Iraq: The Deadly Cost Of Excluding The Sunnis

In Baghdad's highly fortified Green Zone, committees drawn from Iraq's major political parties and ethnic groups are trying to hammer out a constitution before the Aug. 15 deadline. But outside the U.S.-controlled area, violence and insecurity rule. Some 220 people were killed in suicide bombings and other violent incidents in Iraq from July 11 to July 17 alone. And those statistics don't capture the countless robberies and kidnappings that may be having an even more destructive effect on Iraqi society. "I worry about the long-term damage to Iraq," says Phebe Marr, an Iraq specialist at the U.S. Institute of Peace in Washington. "Some of the professional and middle classes are leaving."

How to reverse the deteriorating situation is becoming a contentious matter between the Bush Administration and the Iraqi government, in office since May. Many top Iraqi leaders believe the only solution is force, while the White House is coming around to the need for a hybrid political/military approach. One sign of this view came from a comment in Jordan on July 11 by Deputy Secretary of State Robert Zoellick. "If one looks at the history of insurgencies in different countries," he said, "one learns the lesson that military means alone are not capable of defeating the insurgency."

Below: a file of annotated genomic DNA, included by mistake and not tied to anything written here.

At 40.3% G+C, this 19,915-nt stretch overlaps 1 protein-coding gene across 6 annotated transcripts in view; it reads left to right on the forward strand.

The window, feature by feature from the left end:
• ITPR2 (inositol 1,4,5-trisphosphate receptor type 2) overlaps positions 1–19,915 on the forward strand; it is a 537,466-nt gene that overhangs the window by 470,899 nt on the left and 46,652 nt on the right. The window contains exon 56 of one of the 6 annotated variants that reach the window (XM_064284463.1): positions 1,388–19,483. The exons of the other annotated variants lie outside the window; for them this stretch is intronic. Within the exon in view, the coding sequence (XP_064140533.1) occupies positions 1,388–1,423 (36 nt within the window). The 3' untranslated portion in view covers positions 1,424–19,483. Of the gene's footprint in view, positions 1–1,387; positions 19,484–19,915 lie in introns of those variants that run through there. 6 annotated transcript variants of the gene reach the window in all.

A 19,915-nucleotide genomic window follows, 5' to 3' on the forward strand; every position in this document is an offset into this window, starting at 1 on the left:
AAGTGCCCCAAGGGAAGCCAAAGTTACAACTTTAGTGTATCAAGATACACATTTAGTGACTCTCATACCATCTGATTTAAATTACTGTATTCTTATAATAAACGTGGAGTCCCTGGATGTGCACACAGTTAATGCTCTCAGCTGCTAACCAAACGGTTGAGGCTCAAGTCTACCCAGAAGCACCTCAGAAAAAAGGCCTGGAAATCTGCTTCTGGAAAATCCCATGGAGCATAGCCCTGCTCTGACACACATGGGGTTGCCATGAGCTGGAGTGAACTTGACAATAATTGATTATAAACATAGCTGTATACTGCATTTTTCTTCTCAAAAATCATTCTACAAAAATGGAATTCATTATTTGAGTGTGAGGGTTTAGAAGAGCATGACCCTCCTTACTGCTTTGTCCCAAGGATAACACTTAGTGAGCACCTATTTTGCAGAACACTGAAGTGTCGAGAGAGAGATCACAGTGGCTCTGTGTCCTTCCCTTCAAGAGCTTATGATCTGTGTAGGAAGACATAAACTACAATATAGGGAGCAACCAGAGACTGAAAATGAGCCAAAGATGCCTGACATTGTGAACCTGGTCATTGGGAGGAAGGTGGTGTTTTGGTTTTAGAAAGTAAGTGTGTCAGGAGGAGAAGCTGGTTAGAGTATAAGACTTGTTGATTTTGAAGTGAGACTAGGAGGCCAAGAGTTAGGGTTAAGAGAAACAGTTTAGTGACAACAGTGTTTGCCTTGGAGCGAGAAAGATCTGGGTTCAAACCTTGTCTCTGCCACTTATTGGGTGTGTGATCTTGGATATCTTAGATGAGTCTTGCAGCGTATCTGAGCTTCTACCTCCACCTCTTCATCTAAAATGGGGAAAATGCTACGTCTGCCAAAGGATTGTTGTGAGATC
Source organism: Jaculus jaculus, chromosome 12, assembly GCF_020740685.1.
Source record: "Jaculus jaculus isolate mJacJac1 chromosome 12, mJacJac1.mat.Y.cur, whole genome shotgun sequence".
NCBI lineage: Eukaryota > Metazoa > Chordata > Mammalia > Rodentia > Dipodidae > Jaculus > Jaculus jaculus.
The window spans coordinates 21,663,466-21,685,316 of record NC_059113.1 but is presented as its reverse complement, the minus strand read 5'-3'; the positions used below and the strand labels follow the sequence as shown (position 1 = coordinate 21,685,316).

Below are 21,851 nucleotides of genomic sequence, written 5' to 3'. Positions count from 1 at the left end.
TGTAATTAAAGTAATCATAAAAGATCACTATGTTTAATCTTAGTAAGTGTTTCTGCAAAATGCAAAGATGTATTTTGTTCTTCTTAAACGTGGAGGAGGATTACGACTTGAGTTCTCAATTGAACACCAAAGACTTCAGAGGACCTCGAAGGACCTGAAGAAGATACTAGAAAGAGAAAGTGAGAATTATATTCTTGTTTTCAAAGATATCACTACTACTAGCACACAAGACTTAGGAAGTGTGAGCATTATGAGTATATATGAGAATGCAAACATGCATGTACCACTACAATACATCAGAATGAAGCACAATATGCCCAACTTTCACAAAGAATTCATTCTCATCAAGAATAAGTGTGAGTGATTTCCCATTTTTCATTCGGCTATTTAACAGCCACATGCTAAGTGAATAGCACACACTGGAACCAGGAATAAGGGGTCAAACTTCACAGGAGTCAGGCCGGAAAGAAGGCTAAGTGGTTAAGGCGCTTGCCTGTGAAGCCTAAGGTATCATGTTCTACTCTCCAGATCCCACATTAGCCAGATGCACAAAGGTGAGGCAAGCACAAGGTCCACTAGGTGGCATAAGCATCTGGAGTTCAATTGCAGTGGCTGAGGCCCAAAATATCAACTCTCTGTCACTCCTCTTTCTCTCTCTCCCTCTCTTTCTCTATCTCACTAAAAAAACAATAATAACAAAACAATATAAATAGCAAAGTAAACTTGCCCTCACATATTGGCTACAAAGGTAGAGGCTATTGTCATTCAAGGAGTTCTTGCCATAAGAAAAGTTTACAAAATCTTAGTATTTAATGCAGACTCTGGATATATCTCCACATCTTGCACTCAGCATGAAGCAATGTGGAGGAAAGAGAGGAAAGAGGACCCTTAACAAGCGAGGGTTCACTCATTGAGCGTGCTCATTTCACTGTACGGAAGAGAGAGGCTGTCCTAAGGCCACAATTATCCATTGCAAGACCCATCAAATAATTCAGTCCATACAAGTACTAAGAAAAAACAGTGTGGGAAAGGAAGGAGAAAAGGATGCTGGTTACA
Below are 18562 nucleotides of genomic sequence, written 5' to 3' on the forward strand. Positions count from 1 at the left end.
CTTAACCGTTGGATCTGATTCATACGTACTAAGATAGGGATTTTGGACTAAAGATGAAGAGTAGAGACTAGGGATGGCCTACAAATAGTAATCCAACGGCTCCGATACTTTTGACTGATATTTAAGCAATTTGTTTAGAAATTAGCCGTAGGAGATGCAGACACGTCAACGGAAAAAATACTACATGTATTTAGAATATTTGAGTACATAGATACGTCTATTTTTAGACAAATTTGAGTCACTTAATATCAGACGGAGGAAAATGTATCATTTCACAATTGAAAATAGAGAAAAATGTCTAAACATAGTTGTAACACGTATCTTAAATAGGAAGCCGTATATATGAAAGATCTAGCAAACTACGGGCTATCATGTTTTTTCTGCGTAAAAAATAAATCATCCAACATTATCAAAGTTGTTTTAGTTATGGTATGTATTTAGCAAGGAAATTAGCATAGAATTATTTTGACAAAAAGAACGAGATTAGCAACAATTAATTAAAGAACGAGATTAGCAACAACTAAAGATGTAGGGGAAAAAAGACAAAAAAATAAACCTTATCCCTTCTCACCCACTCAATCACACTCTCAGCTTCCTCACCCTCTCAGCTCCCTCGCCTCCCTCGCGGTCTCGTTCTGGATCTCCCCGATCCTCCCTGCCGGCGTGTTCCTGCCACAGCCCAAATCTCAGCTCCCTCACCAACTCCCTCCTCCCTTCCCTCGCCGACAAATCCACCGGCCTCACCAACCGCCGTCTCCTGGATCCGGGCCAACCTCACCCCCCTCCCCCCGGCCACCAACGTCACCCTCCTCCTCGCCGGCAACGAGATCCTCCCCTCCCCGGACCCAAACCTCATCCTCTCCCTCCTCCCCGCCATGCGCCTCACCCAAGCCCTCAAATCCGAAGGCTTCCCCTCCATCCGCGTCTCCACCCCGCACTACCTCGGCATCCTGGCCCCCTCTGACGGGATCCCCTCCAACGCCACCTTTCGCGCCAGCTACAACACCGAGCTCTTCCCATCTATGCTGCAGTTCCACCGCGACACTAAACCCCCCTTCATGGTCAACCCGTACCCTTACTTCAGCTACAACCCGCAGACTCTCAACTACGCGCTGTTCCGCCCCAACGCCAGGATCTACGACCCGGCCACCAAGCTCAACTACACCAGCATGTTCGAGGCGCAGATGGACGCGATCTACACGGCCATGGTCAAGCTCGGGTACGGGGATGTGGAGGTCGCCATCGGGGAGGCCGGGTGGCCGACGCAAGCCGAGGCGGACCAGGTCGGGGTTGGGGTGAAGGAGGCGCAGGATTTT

Zoellick and other officials have been cajoling the Iraqi leadership, which is dominated by Shiites, to bring a significant number of Sunni Muslims back into the fold. But Prime Minister Ibrahim al-Jaafari and his colleagues are resisting. Many of these politicians had relatives murdered in the long struggle with Saddam Hussein. They have included Sunnis in the effort to draft the constitution and are willing to let a few into the government, but are wary of giving power to anyone linked to the former regime. Sunnis suspended their participation in the writing of the constitution following the assassination of two of their colleagues on July 19.

"Jihadi Tourists"

Until recently it has been almost pointless to try to negotiate with the insurgents, who are fragmented into dozens of groups. But that may be changing. One group that is emerging and gaining influence is the Iraqi National Foundation Congress, an anti-occupation organization that includes secular, Shiite, and Sunni groups. The Congress, which has lines into the insurgency, plans to hold a conference in Beirut soon with the aim of establishing a broad front against the American occupation. Such activity may sound ominous, but analysts say the formation of a political wing that can speak for the insurgency is vital for any peace process.

Such talks, says Toby Dodge, an Iraq watcher at Queen Mary College in London, should aim to drive a wedge between those who are genuinely fighting as Iraqi nationalists and what he calls "jihadi tourists" -- foreign fighters who have come to Iraq for the opportunity to kill Americans. But he isn't confident the Iraqi government is up to executing this strategy. "This government isn't working," he says. "You need to negotiate power-sharing with those who have been excluded. Until then there will be no solution to anarchy."

How hard will the U.S. push the Shiite-dominated government to make a deal with its rivals? Analysts think it will respect the fact that Jaafari & Co. were duly elected and let them run their own affairs -- another reason why turning Iraq around will be a long, bloody process.

By Stanley Reed in London

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